AppSec Blog

Top 25 Series - Rank 8 - Unrestricted Upload of Dangerous File Type

This is a topic we actually discussed recently in another blog episode [1]. It is no surprise that this topic made it into the "Top 25" [2]. Securing file uploads is hard.

To extend a bit on the earlier blog, let me discuss strategies to win this fight. I believe this is a good example on how integrating security early in your software development is helpful.

Hard problems like file uploads need to be identified early, and the risks have to be spelled out in the project plan. In some cases, it may be possible to avoid the problem by modifying the project requirements. Some of the critical questions to ask are:

  1. Who will upload files? Are only authenticated users uploading files or is anybody able to upload.
    The risks associated with file uploads can be somewhat mitigated if only authenticated users are allowed to upload files. While this is not perfect, it does provide more traceability in case a malicious upload is found.
  2. Who will view the files and when? Will only administrators view the files or will any visitor to the site view them? Will there be time to review of the file before it is viewed?
    Will the file be posted directly to a public website? In this case, the content of the file may matter. For example, think about a web site which allows users to post images and you are trying to protect children viewing the images from inappropriate content. This is impossible without a manual review of the image.
    If only administrators are viewing the files, they may use secured workstations to review them and receive additional training in spotting malicious or inappropriate files.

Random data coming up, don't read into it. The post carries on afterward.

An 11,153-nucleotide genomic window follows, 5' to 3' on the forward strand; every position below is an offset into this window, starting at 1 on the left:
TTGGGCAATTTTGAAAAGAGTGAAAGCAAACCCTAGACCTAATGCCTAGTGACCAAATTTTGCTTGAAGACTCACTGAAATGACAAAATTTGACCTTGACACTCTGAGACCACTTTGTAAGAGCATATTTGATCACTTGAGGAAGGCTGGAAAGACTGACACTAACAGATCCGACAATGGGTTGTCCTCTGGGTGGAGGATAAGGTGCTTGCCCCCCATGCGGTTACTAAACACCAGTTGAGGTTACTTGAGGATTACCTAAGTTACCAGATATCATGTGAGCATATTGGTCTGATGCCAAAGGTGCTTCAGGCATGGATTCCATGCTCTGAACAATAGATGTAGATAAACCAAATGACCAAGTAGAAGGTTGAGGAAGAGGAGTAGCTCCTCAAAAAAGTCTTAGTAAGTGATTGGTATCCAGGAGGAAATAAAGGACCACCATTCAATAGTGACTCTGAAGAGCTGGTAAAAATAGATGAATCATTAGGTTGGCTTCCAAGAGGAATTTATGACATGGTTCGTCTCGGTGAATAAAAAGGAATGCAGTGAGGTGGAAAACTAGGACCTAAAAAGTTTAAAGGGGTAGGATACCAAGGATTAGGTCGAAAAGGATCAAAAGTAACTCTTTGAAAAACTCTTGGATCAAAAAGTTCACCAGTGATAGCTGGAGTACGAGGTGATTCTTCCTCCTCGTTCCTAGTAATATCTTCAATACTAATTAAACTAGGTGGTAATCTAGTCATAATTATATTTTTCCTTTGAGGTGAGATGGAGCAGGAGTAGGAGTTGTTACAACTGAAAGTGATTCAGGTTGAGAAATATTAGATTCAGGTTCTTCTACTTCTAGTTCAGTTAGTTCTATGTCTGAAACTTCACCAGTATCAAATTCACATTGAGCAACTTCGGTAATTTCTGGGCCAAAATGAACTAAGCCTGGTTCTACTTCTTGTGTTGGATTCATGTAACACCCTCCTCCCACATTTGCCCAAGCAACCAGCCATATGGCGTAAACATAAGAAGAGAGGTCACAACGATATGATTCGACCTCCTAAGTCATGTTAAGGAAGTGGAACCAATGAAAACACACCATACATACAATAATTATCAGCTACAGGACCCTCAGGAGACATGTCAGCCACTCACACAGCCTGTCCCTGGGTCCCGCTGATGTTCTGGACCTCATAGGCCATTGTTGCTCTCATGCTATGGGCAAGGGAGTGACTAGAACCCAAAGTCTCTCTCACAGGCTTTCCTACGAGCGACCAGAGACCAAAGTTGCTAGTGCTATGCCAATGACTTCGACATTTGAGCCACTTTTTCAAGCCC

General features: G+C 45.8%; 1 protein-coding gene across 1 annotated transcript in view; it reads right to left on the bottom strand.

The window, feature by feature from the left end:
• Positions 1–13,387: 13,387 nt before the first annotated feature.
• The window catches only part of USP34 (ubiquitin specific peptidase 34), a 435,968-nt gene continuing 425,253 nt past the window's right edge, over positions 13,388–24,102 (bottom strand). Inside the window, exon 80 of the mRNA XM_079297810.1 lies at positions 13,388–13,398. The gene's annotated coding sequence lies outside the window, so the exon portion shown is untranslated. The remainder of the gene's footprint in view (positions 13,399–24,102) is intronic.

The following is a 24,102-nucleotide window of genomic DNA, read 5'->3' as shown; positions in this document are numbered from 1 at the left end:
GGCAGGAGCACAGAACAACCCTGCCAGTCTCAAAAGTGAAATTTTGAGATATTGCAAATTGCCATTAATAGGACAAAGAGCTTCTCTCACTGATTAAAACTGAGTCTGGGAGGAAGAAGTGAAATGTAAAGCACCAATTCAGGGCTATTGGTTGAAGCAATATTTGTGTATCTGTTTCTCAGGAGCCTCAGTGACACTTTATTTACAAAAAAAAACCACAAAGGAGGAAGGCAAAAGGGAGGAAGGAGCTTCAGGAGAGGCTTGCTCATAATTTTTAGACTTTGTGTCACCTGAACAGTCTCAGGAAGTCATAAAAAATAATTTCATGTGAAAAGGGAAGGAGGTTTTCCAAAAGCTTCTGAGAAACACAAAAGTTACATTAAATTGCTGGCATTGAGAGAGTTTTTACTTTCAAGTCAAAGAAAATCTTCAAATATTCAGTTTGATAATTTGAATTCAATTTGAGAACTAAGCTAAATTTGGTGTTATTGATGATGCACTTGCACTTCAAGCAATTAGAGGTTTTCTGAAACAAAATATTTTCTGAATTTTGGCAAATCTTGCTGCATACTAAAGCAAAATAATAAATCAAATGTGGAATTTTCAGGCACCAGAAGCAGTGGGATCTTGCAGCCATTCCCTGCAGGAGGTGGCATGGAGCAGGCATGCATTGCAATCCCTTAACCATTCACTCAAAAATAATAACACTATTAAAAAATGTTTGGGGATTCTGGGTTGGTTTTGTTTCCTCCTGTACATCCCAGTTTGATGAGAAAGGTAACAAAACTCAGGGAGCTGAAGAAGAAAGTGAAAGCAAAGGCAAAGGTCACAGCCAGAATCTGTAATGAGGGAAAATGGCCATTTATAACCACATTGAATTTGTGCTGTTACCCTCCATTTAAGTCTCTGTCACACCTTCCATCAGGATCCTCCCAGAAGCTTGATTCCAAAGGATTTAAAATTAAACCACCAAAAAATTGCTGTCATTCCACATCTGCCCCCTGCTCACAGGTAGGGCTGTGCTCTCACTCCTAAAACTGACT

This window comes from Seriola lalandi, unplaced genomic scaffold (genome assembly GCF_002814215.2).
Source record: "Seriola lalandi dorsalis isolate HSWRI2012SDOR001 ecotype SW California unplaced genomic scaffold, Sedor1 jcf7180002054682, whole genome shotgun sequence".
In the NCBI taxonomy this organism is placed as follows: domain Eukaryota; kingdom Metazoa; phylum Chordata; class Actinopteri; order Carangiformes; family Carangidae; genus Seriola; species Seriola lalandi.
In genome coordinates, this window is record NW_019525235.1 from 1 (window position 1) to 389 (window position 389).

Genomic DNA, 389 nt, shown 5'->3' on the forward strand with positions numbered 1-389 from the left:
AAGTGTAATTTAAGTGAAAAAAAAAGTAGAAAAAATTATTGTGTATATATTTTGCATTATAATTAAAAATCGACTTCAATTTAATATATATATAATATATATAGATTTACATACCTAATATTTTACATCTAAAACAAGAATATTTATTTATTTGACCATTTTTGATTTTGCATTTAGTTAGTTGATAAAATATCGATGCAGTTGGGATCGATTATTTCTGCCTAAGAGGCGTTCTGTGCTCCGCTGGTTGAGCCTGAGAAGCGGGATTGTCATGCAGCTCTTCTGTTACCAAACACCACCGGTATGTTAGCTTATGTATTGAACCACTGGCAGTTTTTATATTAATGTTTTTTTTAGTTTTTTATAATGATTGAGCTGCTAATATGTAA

3. Which file types are allowed?
    The less file types are allowed, the easier it is to validate the files as valid. Hard to validate file types may be eliminated and for some of the remaining file types, additional restrictions may be imposed. For example, PDFs are only allowed if they do not contain Javascript or pass certain validation checks. Microsoft Office documents may be stripped of macros before accepting them.

Decisions like this have to be made early in the development process. The threat modeling should point out dangerous requirements like file uploads and make everybody aware of the risks involved. At this point, it is usually still pretty easy to avoid some of the major problems. For example, a requirement may be added to limit file uploads to users with specific rolls or the requirement for manual review may be added.



Posted November 8, 2010 at 2:11 AM | Permalink | Reply

Concello de Maside

Thats good info but i think that perfect security doesnt exixt

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